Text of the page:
}
            double factor = 1.0 ;
            foreach ( char digit in fractionDigits )
            {
                factor      *= 10.0 ;
                accumulator += ((double)( digit - '0' )) / factor ;
            }
            if ( sign == "-" ) accumulator = - accumulator ;

            int power = 0 ;
            foreach ( char digit in exponentDigits )
            {
                power *= 10 ;
                power += ( digit - '0') ;
            }
            if ( exponentSign == "-" ) power = - power ;

            double exponent = Math.Pow( 10.0 , power ) ;
            double value    = accumulator *= exponent ;
            return value ;
        }

        /// <summary>
        /// Parse a numeric literal into a double the old-fashioned way
        /// </summary>
        /// <param name="s"></param>
        /// <returns></returns>
        private static double parseWithBruteForce( string s )
        {
            bool   isNegative         ;
            double accumulator        = 0.0 ;
            int    i                  = 0 ;

            // skip lead-in whitespace
            while ( i < s.Length && char.IsWhiteSpace(s[i]) )
            {
                ++i ;
            }

            // parse the sign
            if ( i >= s.Length ) throw new FormatException() ;
            switch ( s[i] )
            {
            case '+' : isNegative = false ; ++i ; break ;
            case '-' : isNegative = true  ; ++i ; break ;
            default  : isNegative = false ; break ;
            }

            // parse the integer portion
            if ( i >= s.Length ) throw new FormatException() ;
            bool hasIntegerDigits = false ;
            while ( i < s.Length && char.IsDigit(s[i]) )
            {
                hasIntegerDigits  = true ;
                accumulator      *= 10.0 ;
                accumulator      += ( s[i] - '0') ;
                ++i ;
            }
            if ( !hasIntegerDigits ) throw new FormatException() ;

            // set the sign
            if ( isNegative ) accumulator = - accumulator ;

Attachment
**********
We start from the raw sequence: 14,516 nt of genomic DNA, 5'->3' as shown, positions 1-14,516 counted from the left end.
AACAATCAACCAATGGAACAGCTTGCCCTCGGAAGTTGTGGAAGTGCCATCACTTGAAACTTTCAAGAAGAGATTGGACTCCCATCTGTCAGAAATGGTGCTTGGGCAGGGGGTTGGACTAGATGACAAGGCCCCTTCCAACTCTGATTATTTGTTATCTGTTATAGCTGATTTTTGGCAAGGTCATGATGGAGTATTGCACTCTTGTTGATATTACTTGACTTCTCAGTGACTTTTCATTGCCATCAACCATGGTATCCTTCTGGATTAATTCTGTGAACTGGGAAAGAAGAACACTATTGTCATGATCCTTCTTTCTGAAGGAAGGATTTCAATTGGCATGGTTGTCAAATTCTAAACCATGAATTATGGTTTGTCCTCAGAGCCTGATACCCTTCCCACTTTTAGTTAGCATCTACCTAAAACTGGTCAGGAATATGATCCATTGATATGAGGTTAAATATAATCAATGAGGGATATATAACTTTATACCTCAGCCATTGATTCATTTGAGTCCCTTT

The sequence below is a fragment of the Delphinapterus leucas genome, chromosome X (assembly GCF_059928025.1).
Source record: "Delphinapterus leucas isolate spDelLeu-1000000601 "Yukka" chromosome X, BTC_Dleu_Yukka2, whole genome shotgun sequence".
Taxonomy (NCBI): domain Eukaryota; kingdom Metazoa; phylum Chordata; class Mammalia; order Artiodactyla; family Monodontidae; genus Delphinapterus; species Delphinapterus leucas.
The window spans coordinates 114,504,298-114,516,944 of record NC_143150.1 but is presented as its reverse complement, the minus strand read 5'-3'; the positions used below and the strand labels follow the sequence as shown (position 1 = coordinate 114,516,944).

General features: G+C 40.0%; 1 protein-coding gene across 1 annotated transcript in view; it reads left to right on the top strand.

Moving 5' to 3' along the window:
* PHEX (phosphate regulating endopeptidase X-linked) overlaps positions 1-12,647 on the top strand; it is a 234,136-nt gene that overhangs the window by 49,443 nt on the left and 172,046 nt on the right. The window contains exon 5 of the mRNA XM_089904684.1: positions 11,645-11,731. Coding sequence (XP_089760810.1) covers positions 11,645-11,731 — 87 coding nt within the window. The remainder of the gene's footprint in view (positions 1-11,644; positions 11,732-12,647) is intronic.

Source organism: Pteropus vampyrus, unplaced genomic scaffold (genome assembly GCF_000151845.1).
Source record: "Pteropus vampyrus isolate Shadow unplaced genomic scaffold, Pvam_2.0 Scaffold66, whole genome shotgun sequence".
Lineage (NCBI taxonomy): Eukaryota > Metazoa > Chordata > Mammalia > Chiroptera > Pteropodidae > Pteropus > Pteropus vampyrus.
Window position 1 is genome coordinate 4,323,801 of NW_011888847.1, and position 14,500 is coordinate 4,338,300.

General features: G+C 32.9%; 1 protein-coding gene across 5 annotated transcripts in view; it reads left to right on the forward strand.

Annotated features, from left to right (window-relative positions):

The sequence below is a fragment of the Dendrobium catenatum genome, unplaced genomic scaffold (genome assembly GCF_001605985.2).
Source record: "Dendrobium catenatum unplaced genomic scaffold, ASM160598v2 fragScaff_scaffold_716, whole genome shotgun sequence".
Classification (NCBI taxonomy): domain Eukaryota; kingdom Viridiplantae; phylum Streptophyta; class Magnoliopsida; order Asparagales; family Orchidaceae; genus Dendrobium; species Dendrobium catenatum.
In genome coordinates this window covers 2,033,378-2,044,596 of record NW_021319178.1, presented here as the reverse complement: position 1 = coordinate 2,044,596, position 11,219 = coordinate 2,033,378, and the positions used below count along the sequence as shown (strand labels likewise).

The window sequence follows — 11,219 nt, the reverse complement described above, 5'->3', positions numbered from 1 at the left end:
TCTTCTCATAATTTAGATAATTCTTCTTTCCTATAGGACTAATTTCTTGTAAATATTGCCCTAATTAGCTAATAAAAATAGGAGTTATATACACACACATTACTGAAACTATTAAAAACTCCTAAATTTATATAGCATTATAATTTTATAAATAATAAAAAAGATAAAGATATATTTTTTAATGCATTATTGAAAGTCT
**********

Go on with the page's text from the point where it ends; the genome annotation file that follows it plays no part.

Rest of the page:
// from this point on, everything is optional

            // parse the fraction, if there is one
            if ( i < s.Length && s[i] == '.' )
            { // got a decimal point
                ++i ; //gobble the decimal point
                double factor = 1.0 ;
                while ( i < s.Length && char.IsDigit(s[i]) )
                {
                    factor      *= 10.0 ;
                    accumulator += ((double)( s[i] - '0' )) / factor ;
                    ++i ;
                }
            }

            // parse the exponent, if there is one
            if ( i < s.Length && ( s[i] == 'E' || s[i] == 'e' ) )
            { // found an exponent
                ++i ; // gobble the 'E'

                // parse the sign
                if ( i >= s.Length ) throw new FormatException() ;
                bool expNegative ;
                switch ( s[i] )
                {
                case '+' : expNegative = false ; ++i ; break ;
                case '-' : expNegative = true  ; ++i ; break ;
                default  : expNegative = false ;       break ;
                }

                bool hasExponentDigits = false ;
                int power = 0 ;
                while ( i < s.Length && char.IsDigit(s[i]) )
                {
                    hasExponentDigits  = true ;
                    power             *= 10 ;
                    power             += (s[i] - '0') ;
                    ++i ;
                }
                if ( !hasExponentDigits ) throw new FormatException() ;
                if ( expNegative ) power = - power ;

                double exponent  = Math.Pow(10.0,power) ;
                accumulator     *= exponent ;

            }

            // skip past any trailing whitespace
            while ( i < s.Length && char.IsWhiteSpace(s[i]) )
            {
                ++i ;
            }

            // if we're not at end-of-string, we have a syntax error
            if ( i < s.Length ) throw new FormatException() ;

            return accumulator ;
        }


    }

}
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Well, here's code that parses integer values.

I wouldn't think it would take much effort to put in handling to detect the decimal point, and modify the parsing of digits that come after it.

Perhaps you should clarify which part of this is giving you trouble.